I’m not as good at this acceptance bit but I’m trying. I’d like to live like in “The Good Life”. Dig up the garden and get chickens, put solar panels on the roof and grub about in the soil, talking to plants and looking for bits to eat. I’d like to gather water from a local stream and compost all our waste. I’d like to be less distracted and read all those books on the shelf and only access the internet at the local library.  I’d like to sit of a night and knit, tell stories, share food be amused and amusing with other people. I’d like to never be in too much of a rush to take up an hour in random spontaneous chat with somebody I met along a walk. Equally I’d like to be happy by myself in some artistic occupation. I’d like to walk about singing and dancing if the urge took me. Sometimes I get a flavour of this life. The main things which stop this simpler life and which I need some serenity to accept are;

Lots of other people are too busy or too busy pretending to be busy to stop and interact, its easy to become a pest if you keep somebody talking too long.

I rent a house and have done most of my life and this gives you a lot less control about what you can do. Solar panels, animals and even keeping the heating low are no no’s.  I once got in trouble for leaving a pile of compost in a garden when I left. I thought it would be more useful to them than me.

Whilst I’ve become alright at growing plants I’ve not been great at growing plants for food.

I don’t think I could wring a chickens neck, smash a fish or bring down a cow.

As I say I’m not great at accepting things maybe I can just accept that they are this way today and that the future might bring all sorts of new chances.  I’d love some help with the last bit wisdom to know the difference. Some of the things I’d like to change are only possible with the will of others, changes in systems. I’ve been re-reading “The Transition Handbook” and there is a bit of theory by Walker and Salt in there. It talks about feedback loops. Basically you do something and you see the consequences. With decisions made further away, business based who knows where and people we interact with reduced to an avatar it feels so much harder to get feedback. I try to content myself with all that butterfly flapping its wings stuff but you can’t beat the smile on a face when you crack a joke an ahh when somebody gets your work or the plant which pops up from a bulb you planted.  I thought that needing this feedback was just ego but I’m thinking that it helps one know what one can change, what has a bit of budge and what is going nowhere. Smaller feedback loops also, as Walker and Salt say, help us become aware quicker of the negative changes our actions are taking.

Anyway that’s enough now. I’m all thunked out and its time for tea. In case you are wondering, out of date shop lentils, coconut milk and rice veg box veg and curry powder from the whole food bunch. I’m expecting great things.

Chapter  Four

I’m off to the local writing group after lunch so I thought I’d try my hand at a Petrarchan Sonnet. I like them because they allow you to consider both sides of an argument.

Oh, I like to roam to see wonderful new things must be the best?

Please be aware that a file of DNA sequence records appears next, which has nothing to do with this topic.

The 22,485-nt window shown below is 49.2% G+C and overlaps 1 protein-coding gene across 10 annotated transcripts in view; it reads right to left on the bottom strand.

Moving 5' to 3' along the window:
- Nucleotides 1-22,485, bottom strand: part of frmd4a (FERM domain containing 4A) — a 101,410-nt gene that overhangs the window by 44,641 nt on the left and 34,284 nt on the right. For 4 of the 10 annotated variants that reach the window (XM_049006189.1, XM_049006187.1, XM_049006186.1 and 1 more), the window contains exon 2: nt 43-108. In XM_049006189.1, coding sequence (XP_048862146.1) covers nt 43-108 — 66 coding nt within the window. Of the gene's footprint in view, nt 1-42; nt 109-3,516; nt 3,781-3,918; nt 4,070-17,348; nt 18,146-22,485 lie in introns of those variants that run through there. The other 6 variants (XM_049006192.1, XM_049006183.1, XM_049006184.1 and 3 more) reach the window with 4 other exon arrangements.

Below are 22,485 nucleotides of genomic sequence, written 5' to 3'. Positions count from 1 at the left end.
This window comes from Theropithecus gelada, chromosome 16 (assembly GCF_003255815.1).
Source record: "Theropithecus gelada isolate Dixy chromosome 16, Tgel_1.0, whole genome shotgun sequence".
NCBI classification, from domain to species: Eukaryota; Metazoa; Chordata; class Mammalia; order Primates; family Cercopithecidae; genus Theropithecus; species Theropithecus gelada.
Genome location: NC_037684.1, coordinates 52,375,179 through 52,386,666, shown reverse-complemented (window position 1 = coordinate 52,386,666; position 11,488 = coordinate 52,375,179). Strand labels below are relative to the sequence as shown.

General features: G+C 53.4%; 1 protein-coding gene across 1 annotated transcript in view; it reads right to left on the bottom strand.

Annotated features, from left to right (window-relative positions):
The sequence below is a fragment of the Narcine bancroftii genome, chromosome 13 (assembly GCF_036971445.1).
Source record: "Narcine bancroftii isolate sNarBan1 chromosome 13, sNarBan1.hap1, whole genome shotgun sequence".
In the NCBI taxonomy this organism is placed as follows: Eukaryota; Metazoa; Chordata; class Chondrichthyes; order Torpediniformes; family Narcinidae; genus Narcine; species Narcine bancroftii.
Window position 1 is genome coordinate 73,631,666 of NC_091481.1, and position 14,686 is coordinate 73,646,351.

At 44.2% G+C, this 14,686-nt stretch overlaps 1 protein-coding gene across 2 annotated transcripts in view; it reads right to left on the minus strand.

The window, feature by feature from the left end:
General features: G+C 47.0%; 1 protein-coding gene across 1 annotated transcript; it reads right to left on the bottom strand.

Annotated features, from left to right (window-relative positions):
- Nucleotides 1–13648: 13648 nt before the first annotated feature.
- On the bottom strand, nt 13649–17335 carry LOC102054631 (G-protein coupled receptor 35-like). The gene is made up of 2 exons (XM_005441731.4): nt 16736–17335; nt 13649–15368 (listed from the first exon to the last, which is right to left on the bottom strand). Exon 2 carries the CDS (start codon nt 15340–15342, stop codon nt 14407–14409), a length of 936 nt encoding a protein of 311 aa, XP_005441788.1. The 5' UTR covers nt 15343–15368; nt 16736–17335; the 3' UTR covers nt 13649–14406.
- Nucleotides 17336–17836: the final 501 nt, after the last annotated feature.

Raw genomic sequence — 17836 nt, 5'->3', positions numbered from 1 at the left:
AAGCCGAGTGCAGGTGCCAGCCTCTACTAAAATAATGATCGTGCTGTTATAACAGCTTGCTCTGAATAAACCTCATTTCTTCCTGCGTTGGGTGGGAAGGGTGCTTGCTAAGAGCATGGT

To eat the most exotic foods waxed lyrical in my guardian travel guide.

To sit on some secluded beach to find a spot to forget to hide.

To tick tick tick all those famous must see sights.

To fold and tuck my capsule wardrobe, pack tight to save on flights.

Fly over, pass through, sail past, head in phone scanning photos of things just done.

Uploading to socials, tagging friends, sister daughter and Mum.

Disembark, check out, check in, away for the rest.

And yet one day last month I saw old things were new.

Car broken, no place to go I looked up from my malaise.

Went out, walked out just down to our shop.

Two neighbours stood chatting, looked up said “how do”

Further on sun shot right in made the street look ablaze.

And just there, on a bench I decided to stop.

Chapter 5

I’ve been working of a series of drawings called “A Gathering Of Gatherers”. I don’t want to say much more about them. I just want to show them to you and if they bring up any thought feel free to comment or get in touch.

Chapter 6

We have had a very flood filled winter in the UK. In our village there have been times when the village has been cut off.  I was wondering about how I might tackle this subject, encouraging contemplation on the big challenge without it becoming too fear inducing. I sat in the park one day watching the sodden ground. Within the puddle was a worm which seemed to be struggling to shore but as it got there it turned and jumped back in. My focus on this tiny drama was all encompassing, the puddle became a whole world and I realised how much natural forces such as water or snow alter our judgements. The edges are blurred, the bottom of things disguised and  our world and responses to it become strange.    We find ourselves at a loss as landmarks dissapear and things get abstract. Painting a collection of puddles seemed like a natural response to my musings. I’ve created 10 so far and its been engrossing. I’m thinking I might translate them into stitched works as  they are still a bit literal. 

Details of  six of the paintings are here for your viewing pleasure.